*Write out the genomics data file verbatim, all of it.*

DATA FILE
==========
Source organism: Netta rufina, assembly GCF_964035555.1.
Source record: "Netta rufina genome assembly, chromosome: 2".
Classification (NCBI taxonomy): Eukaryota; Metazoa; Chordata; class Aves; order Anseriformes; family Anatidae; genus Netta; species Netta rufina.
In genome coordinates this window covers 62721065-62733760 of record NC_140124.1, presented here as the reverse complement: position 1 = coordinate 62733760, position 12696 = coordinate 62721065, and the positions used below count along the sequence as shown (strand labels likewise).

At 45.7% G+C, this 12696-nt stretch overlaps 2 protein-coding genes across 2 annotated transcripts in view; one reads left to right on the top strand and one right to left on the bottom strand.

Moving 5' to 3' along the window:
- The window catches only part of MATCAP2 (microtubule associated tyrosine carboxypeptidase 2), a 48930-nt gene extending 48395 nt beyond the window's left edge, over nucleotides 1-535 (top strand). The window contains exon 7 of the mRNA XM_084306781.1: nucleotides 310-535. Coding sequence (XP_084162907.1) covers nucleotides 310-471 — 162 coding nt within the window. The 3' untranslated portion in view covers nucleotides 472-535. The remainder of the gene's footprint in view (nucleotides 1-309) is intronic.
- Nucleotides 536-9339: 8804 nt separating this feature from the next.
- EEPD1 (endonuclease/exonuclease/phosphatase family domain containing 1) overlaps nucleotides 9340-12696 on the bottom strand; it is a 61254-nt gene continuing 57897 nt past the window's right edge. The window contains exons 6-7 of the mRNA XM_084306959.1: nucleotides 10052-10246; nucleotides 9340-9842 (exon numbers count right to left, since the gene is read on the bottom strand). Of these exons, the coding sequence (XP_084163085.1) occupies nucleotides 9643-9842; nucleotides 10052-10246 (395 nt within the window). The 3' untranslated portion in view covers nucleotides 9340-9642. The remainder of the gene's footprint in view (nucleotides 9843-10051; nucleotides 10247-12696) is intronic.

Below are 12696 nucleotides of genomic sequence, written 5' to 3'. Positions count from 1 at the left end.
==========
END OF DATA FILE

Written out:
Source organism: Netta rufina, assembly GCF_964035555.1.
Source record: "Netta rufina genome assembly, chromosome: 2".
Classification (NCBI taxonomy): Eukaryota; Metazoa; Chordata; class Aves; order Anseriformes; family Anatidae; genus Netta; species Netta rufina.
In genome coordinates this window covers 62721065-62733760 of record NC_140124.1, presented here as the reverse complement: position 1 = coordinate 62733760, position 12696 = coordinate 62721065, and the positions used below count along the sequence as shown (strand labels likewise).

At 45.7% G+C, this 12696-nt stretch overlaps 2 protein-coding genes across 2 annotated transcripts in view; one reads left to right on the top strand and one right to left on the bottom strand.

Moving 5' to 3' along the window:
- The window catches only part of MATCAP2 (microtubule associated tyrosine carboxypeptidase 2), a 48930-nt gene extending 48395 nt beyond the window's left edge, over nucleotides 1-535 (top strand). The window contains exon 7 of the mRNA XM_084306781.1: nucleotides 310-535. Coding sequence (XP_084162907.1) covers nucleotides 310-471 — 162 coding nt within the window. The 3' untranslated portion in view covers nucleotides 472-535. The remainder of the gene's footprint in view (nucleotides 1-309) is intronic.
- Nucleotides 536-9339: 8804 nt separating this feature from the next.
- EEPD1 (endonuclease/exonuclease/phosphatase family domain containing 1) overlaps nucleotides 9340-12696 on the bottom strand; it is a 61254-nt gene continuing 57897 nt past the window's right edge. The window contains exons 6-7 of the mRNA XM_084306959.1: nucleotides 10052-10246; nucleotides 9340-9842 (exon numbers count right to left, since the gene is read on the bottom strand). Of these exons, the coding sequence (XP_084163085.1) occupies nucleotides 9643-9842; nucleotides 10052-10246 (395 nt within the window). The 3' untranslated portion in view covers nucleotides 9340-9642. The remainder of the gene's footprint in view (nucleotides 9843-10051; nucleotides 10247-12696) is intronic.

Below are 12696 nucleotides of genomic sequence, written 5' to 3'. Positions count from 1 at the left end.